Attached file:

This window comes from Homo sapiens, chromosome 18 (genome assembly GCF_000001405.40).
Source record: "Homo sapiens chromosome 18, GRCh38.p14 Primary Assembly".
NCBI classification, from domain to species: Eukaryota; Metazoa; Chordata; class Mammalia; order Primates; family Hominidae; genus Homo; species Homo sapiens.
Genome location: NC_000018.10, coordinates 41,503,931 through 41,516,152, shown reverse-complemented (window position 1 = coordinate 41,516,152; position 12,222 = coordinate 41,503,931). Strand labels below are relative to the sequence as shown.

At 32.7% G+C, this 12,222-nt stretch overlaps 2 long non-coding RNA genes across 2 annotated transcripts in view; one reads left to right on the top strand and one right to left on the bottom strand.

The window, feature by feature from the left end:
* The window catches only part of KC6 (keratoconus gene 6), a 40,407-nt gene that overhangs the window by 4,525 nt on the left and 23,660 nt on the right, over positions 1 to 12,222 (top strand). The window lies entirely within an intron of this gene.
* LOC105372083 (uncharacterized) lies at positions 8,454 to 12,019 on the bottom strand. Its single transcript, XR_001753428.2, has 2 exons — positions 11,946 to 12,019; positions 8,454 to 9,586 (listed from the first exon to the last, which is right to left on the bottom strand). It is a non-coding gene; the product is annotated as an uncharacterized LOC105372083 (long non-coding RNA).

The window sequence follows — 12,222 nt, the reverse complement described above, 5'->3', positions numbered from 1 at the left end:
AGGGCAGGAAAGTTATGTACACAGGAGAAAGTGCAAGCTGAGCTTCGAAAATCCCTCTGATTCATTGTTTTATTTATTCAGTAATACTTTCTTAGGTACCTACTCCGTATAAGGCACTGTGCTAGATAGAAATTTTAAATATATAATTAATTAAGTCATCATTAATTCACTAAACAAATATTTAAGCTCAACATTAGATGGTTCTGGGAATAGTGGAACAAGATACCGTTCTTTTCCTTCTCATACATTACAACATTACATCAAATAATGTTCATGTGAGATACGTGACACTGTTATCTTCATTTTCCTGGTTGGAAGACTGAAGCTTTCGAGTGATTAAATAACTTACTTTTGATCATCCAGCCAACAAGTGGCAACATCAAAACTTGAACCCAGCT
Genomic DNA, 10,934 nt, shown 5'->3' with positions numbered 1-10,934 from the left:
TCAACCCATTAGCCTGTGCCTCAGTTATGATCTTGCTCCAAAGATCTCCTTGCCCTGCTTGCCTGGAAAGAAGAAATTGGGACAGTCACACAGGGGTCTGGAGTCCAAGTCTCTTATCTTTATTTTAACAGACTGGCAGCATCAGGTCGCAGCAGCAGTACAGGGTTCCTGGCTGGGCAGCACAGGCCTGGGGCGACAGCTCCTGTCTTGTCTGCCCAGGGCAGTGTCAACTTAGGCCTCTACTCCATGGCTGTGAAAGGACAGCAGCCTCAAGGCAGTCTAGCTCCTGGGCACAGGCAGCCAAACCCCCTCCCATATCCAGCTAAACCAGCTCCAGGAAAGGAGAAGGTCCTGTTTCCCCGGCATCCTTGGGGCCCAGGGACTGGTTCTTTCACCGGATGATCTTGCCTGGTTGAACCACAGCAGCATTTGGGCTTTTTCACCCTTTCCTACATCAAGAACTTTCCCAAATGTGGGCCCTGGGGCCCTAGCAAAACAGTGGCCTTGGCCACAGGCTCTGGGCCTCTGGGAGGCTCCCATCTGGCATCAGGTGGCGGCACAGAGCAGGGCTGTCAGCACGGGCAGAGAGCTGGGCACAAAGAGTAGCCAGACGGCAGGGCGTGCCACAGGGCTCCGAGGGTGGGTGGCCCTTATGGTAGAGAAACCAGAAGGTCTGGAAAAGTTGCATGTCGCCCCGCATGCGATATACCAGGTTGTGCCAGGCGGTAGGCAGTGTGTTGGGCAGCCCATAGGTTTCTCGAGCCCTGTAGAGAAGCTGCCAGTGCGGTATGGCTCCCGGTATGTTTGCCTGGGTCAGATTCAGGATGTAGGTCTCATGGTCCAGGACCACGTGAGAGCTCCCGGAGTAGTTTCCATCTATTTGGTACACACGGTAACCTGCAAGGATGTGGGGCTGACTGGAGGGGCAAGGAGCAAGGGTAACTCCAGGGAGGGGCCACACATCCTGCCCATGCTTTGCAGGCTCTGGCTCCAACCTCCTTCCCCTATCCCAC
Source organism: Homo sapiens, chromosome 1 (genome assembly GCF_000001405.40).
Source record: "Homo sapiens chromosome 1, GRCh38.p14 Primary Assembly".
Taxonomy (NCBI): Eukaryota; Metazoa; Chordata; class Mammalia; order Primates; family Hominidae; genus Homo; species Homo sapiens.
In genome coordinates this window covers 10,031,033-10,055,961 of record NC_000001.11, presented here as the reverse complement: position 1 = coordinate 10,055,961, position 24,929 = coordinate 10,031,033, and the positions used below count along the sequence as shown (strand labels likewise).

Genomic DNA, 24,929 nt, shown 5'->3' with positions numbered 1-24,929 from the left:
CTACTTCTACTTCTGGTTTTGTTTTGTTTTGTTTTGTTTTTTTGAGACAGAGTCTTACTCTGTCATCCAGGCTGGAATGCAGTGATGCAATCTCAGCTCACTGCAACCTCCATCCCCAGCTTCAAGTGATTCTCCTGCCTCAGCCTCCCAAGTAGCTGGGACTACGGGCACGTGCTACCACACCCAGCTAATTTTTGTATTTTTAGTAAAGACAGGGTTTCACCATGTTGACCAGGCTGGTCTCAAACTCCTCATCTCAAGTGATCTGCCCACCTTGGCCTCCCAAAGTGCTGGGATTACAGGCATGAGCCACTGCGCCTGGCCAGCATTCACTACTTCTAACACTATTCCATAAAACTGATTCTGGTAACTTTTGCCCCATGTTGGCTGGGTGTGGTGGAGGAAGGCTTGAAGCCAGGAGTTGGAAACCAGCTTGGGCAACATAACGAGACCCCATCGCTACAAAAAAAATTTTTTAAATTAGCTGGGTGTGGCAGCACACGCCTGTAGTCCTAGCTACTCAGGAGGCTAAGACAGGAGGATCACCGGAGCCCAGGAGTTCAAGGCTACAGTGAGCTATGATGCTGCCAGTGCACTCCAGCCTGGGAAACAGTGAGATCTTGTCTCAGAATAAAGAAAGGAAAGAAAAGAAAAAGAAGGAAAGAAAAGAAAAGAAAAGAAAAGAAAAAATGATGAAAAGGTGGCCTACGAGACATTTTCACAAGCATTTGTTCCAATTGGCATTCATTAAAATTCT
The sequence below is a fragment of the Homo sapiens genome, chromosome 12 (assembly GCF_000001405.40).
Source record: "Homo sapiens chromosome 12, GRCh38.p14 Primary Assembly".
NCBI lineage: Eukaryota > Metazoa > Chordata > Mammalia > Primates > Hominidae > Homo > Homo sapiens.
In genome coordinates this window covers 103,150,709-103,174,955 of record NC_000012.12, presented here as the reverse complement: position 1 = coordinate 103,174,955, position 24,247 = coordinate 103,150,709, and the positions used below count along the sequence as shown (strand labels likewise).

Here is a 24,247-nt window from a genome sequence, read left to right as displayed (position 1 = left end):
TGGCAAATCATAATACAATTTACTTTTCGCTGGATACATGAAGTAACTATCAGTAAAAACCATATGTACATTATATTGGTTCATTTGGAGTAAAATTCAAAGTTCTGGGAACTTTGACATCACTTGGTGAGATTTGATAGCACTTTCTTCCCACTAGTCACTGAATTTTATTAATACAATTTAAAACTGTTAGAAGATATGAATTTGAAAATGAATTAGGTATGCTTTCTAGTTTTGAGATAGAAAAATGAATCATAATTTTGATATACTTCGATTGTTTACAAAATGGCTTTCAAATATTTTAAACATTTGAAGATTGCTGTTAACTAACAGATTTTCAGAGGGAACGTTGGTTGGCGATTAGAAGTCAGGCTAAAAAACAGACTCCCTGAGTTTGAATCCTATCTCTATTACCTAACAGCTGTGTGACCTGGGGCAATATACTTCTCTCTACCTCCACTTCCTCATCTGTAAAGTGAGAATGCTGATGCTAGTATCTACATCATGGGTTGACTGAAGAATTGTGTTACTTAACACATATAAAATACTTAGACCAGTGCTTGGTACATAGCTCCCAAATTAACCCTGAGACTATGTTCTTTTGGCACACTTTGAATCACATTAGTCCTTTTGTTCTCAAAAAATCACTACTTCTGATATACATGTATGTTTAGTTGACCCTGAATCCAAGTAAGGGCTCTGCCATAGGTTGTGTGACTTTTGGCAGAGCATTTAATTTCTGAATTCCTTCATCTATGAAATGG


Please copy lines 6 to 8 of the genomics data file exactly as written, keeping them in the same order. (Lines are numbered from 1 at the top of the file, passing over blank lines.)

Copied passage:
The window, feature by feature from the left end:
* The window catches only part of KC6 (keratoconus gene 6), a 40,407-nt gene that overhangs the window by 4,525 nt on the left and 23,660 nt on the right, over positions 1 to 12,222 (top strand). The window lies entirely within an intron of this gene.
* LOC105372083 (uncharacterized) lies at positions 8,454 to 12,019 on the bottom strand. Its single transcript, XR_001753428.2, has 2 exons — positions 11,946 to 12,019; positions 8,454 to 9,586 (listed from the first exon to the last, which is right to left on the bottom strand). It is a non-coding gene; the product is annotated as an uncharacterized LOC105372083 (long non-coding RNA).